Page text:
Adam is an exchange student attending Plymouth State from Plymouth University in England. Adam and I had a fantastic chat about any and all the things regarding American vs British culture/society and all the moving parts associated with each of those terms. Many differences, similarities and SO much to learn.
Adam says he was inspired to go abroad from a decision he made while at an exchange student fair while still living in England.
He’s a history and english guy who also really likes music and takes a few music classes from Plymouth State. He doesn’t like coffee or tea which I thought to be very strange because while living in Edinburgh, tea was a religion!
Adam says one of the first things he noticed about the American culture was that American’s are so overtly social. He wasn’t used to this type of excessive social interaction, as in England it is less common for someone to strike up a whole blown conversation in the bread isle at the market. I found this very interesting as while traveling I did notice how quiet stores were and many other public spaces. American’s are undoubtably more boisterous.
Regardless of the social interaction level needed for American life, Adam says he really likes it at PSU and appreciates the quaint size of Plymouth. He says he finds more community here than at his rather large 25,000 person university. Adam thinks that the freedom he experienced while picking classes was great because that liberty doesn’t exist for students in England really. I remember in Scotland the process in trying to get a course changed was maddening, and much more difficult than the process here in the United States. Although the freedom to choose his classes was a treat, Adam finds Plymouth State’s classes to be actually more challenging than his courses back in England. But also finds that cheating is far more prevalent in the United States, and the reason really surprised me. Adam says that in England the citations attached to work are taken to strictly its practically unheard of someone plagiarizing in comparison to the cheating scandals of the United States. Nevertheless, “American students work harder, that’s something I’ve noticed. Like hard core.” Adam says, and I couldn’t agree with him more. Of course there will be diligent and dedicated students all over the world, but as a a whole American students are more stressed out and depressed than other countries student populations. Adam thinks that students in the U.K. are mostly just get stressed around finals when lot’s of work needs to be done while American students are stressed for reasons other than just getting their work done for school. Jobs, family issues, hidden mental illness, and piling debt are all adding up to fuel the high anxiety and stressful environment.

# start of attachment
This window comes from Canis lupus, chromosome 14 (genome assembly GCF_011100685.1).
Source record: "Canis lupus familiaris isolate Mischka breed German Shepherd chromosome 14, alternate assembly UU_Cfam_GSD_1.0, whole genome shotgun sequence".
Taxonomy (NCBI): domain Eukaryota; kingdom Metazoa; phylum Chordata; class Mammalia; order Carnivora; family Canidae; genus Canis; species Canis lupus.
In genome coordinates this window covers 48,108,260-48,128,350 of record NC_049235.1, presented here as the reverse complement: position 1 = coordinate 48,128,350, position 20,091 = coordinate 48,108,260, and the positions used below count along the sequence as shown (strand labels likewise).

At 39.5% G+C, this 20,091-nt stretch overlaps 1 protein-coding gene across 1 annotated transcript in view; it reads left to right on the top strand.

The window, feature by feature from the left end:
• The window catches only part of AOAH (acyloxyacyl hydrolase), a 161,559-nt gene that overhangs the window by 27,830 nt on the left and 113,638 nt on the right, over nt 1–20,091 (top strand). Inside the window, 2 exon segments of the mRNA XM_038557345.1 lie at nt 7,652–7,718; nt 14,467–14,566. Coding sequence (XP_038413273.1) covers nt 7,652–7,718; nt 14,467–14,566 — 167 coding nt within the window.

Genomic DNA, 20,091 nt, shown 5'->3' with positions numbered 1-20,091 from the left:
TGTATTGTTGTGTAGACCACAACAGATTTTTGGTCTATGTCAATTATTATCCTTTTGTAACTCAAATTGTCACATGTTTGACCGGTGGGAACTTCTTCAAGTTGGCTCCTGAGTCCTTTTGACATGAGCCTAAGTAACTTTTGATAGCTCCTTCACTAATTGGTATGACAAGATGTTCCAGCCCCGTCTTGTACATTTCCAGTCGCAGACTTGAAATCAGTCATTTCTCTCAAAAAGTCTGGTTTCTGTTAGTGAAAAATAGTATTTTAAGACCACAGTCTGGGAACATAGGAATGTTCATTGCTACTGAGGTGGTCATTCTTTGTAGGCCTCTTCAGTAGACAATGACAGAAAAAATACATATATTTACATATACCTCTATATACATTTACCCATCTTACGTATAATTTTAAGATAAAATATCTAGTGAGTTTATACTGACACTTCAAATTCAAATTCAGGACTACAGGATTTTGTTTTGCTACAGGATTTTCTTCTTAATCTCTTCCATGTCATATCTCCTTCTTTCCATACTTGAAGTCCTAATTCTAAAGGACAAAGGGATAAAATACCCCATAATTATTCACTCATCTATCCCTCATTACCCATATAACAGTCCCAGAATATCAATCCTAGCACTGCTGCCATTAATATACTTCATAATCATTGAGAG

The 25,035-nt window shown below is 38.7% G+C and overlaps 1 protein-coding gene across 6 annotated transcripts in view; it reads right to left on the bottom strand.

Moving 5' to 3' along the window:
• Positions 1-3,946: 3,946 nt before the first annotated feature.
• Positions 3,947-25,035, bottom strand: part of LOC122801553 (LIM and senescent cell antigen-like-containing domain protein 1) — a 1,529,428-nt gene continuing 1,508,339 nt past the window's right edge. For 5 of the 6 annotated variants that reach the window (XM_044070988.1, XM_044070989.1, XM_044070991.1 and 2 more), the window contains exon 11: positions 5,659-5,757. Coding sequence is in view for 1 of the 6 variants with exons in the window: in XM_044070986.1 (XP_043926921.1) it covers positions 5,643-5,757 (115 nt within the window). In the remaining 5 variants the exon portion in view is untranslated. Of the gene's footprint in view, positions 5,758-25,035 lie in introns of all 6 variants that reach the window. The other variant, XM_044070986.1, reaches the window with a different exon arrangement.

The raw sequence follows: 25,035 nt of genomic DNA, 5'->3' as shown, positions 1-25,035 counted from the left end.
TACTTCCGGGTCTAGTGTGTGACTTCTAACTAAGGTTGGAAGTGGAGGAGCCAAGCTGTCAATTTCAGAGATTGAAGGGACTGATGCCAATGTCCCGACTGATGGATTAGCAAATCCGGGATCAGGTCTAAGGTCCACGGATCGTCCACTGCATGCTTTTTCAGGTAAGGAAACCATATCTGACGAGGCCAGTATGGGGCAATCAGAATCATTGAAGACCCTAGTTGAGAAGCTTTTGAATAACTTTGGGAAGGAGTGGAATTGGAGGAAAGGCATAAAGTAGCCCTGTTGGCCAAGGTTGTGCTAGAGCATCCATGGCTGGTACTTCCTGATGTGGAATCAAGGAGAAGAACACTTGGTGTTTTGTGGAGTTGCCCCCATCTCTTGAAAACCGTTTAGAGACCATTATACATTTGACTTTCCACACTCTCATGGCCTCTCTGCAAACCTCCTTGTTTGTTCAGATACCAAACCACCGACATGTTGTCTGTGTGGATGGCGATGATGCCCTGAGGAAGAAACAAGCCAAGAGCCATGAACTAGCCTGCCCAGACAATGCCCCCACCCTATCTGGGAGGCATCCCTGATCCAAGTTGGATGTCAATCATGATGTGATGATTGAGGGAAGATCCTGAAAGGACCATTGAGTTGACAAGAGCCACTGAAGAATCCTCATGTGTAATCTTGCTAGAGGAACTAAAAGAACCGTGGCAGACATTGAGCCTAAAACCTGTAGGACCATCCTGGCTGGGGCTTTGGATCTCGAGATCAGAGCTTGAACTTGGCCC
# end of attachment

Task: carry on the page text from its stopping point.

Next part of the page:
He feels sour toward both Brexit and Trump, but feels that the political climate in the United States is considerably limiting. Britain has at least 5 substantial political parties, as American’s have a selection of one or the other, or neither. Having a real voice through voting is true democracy. Is America really a free country if a huge portion of the population considers their vote unimportant. Theres undoubtably more talk in and around America in the media but the the say the average American has in their own politics fall silent. Adam thinks the healthcare and prison system are a disgrace and I really appreciated to hear his perspective as a person not born in this country.
We also talk about the American war on drugs and the party scene between both countries and their student populations. Adam thinks that my claim is true that other countries prepare their kids better for the college scene than in the United States. Drinking ages should be lowered says Adam, and he thinks we are doing partying all wrong.
He loves the mountains and is looking forward to his next year at Plymouth State University in the fall after he returns home to England for the summer.
Adam was a fascinating person to talk to and I would love to chat with him endlessly longer!!! Please have yourself a listen and leave a comment if it calls to you. The American and English student certainly have their disparities but it’s not uncommon to find at a personal level, everyone is a friend and an interesting story to listen to.